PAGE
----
Liverpool must sell this star – he’s bad for the club, and it’s bad for him

The merits of Daniel Sturridge have been debated regularly since the appointment of Jurgen Klopp. Some wanted him to become like Klopp’s old pal Robert Lewandowski – which he can’t – and others thought it would never really work out at all. We are now over 12 months into Klopp’s exciting Liverpool regime and Sturridge’s place is only becoming more uncertain.

His role in the squad is not what many expected for Sturridge. From Liverpool’s second-in-command to a misshapen piece in an entirely different jigsaw, Sturridge is firmly cast as misfit in the latest iteration of Liverpool’s show. Klopp is the director and his demands of his central forward simply do not align with the type of player that Daniel Sturridge is.

In the latter days of Brendan Rodgers’ tenure, Sturridge was a pivotal member of the team when fully fit. The fact that he had such a long period where he was seldom at full match fitness perhaps has contributed to the plans of Klopp’s team being made without him. It is a functioning excuse, but there are more fundamental issues to Sturridge’s game that do not make him a realistic regular component in the Liverpool side.

Adaptation is key for many players, yet his failure to do so is not something that should necessarily be seen as a negative for Sturridge. His brash confidence and reliability in front of goal make him the superb forward that he is and, as pointed out by Gary Neville last Monday, it is simply not in his nature to play the pressing game that Klopp operates with. Sometimes players are not compatible with a system; that is okay.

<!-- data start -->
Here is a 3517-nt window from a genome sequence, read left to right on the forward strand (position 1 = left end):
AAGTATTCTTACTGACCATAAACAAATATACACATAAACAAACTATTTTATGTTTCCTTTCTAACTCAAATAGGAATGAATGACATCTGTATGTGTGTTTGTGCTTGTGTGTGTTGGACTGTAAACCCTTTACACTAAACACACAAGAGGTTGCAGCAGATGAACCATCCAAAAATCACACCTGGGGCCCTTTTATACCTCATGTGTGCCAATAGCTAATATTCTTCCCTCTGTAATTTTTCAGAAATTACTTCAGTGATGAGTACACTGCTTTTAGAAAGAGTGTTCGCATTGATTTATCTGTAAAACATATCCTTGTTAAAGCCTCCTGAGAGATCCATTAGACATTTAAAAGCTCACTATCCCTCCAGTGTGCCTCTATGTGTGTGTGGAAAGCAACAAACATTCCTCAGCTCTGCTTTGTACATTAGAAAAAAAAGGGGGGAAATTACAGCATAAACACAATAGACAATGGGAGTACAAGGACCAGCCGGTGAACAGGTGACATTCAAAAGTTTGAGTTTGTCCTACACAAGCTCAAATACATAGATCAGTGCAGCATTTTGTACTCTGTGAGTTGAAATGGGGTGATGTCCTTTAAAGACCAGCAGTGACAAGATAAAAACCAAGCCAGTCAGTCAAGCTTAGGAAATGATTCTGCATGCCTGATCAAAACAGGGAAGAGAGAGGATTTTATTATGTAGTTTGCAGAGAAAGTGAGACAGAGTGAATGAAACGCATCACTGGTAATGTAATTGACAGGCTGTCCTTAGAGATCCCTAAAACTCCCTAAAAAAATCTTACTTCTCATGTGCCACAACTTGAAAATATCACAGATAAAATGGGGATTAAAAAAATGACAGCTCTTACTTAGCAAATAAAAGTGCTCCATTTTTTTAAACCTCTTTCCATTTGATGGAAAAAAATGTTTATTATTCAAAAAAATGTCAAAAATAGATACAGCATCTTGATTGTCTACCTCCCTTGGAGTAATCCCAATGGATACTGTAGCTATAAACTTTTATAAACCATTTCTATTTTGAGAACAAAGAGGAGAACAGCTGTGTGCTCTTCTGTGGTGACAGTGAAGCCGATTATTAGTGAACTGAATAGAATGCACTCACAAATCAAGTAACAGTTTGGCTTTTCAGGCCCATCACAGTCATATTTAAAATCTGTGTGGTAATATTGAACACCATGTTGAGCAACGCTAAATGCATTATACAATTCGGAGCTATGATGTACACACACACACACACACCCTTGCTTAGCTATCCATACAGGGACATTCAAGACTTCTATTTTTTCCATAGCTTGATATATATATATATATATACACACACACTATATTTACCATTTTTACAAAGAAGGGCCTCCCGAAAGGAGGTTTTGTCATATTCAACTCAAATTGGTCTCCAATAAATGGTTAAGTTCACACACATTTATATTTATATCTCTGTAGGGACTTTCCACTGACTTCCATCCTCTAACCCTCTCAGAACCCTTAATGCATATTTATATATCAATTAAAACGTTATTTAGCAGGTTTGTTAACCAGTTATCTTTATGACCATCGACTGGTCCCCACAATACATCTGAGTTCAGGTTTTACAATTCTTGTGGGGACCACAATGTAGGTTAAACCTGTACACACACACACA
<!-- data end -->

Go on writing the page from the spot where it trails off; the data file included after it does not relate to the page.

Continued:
When Sturridge’s out-of-possession numbers are compared to the three players who are favoured over him in the front three he, unsurprisingly, comes up short.

However, it is not just the pressing game that does not suit Sturridge. The team does not play as fluidly with a ‘natural’ number nine and the whole attacking unit looks more threatening with the intelligent, scurrying Roberto Firmino leading the line. Sturridge has often looked disjointed from the midfield, failing to act as a focal point and often dropping deep to look for possession which can congest the space between opponents’ midfield and defence. The game against Manchester United was an excellent example of this exact issue, as can be seen on the pass map below.

Assuming that Klopp has a long future at Liverpool, Sturridge must move in the summer of 2017. Having just turned 27, he is reaching the peak of his powers and has all the assets to become one of the greatest forwards in the European game. Few players finish chances as clinically as he can, and few have the audacity to attempt some of the things he sees as second nature, but his current situation at Liverpool is detrimental to him and his club.

Be the first to comment on "Liverpool must sell this star – he’s bad for the club, and it’s bad for him"

Leave a comment